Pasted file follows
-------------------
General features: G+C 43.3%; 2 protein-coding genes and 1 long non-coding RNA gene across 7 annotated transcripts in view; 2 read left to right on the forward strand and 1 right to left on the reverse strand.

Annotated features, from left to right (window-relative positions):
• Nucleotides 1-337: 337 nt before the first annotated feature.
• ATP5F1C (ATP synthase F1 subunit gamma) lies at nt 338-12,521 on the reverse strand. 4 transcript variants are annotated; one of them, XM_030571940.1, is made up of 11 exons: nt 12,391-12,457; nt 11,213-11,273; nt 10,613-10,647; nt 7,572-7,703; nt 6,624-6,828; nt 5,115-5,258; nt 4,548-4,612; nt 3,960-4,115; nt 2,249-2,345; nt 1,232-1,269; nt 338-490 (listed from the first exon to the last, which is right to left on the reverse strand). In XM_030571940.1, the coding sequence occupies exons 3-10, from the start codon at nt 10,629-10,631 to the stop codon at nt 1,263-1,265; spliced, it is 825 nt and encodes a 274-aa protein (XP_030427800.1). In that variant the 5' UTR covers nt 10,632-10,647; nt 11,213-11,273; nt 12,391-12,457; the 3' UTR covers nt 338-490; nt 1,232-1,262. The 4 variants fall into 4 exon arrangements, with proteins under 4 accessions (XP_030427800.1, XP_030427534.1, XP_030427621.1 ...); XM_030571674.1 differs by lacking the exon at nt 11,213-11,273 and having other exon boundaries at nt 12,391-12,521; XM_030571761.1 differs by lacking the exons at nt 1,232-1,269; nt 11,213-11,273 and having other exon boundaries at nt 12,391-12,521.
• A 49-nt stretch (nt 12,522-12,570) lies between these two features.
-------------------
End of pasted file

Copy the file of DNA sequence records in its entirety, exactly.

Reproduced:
General features: G+C 43.3%; 2 protein-coding genes and 1 long non-coding RNA gene across 7 annotated transcripts in view; 2 read left to right on the forward strand and 1 right to left on the reverse strand.

Annotated features, from left to right (window-relative positions):
• Nucleotides 1-337: 337 nt before the first annotated feature.
• ATP5F1C (ATP synthase F1 subunit gamma) lies at nt 338-12,521 on the reverse strand. 4 transcript variants are annotated; one of them, XM_030571940.1, is made up of 11 exons: nt 12,391-12,457; nt 11,213-11,273; nt 10,613-10,647; nt 7,572-7,703; nt 6,624-6,828; nt 5,115-5,258; nt 4,548-4,612; nt 3,960-4,115; nt 2,249-2,345; nt 1,232-1,269; nt 338-490 (listed from the first exon to the last, which is right to left on the reverse strand). In XM_030571940.1, the coding sequence occupies exons 3-10, from the start codon at nt 10,629-10,631 to the stop codon at nt 1,263-1,265; spliced, it is 825 nt and encodes a 274-aa protein (XP_030427800.1). In that variant the 5' UTR covers nt 10,632-10,647; nt 11,213-11,273; nt 12,391-12,457; the 3' UTR covers nt 338-490; nt 1,232-1,262. The 4 variants fall into 4 exon arrangements, with proteins under 4 accessions (XP_030427800.1, XP_030427534.1, XP_030427621.1 ...); XM_030571674.1 differs by lacking the exon at nt 11,213-11,273 and having other exon boundaries at nt 12,391-12,521; XM_030571761.1 differs by lacking the exons at nt 1,232-1,269; nt 11,213-11,273 and having other exon boundaries at nt 12,391-12,521.
• A 49-nt stretch (nt 12,522-12,570) lies between these two features.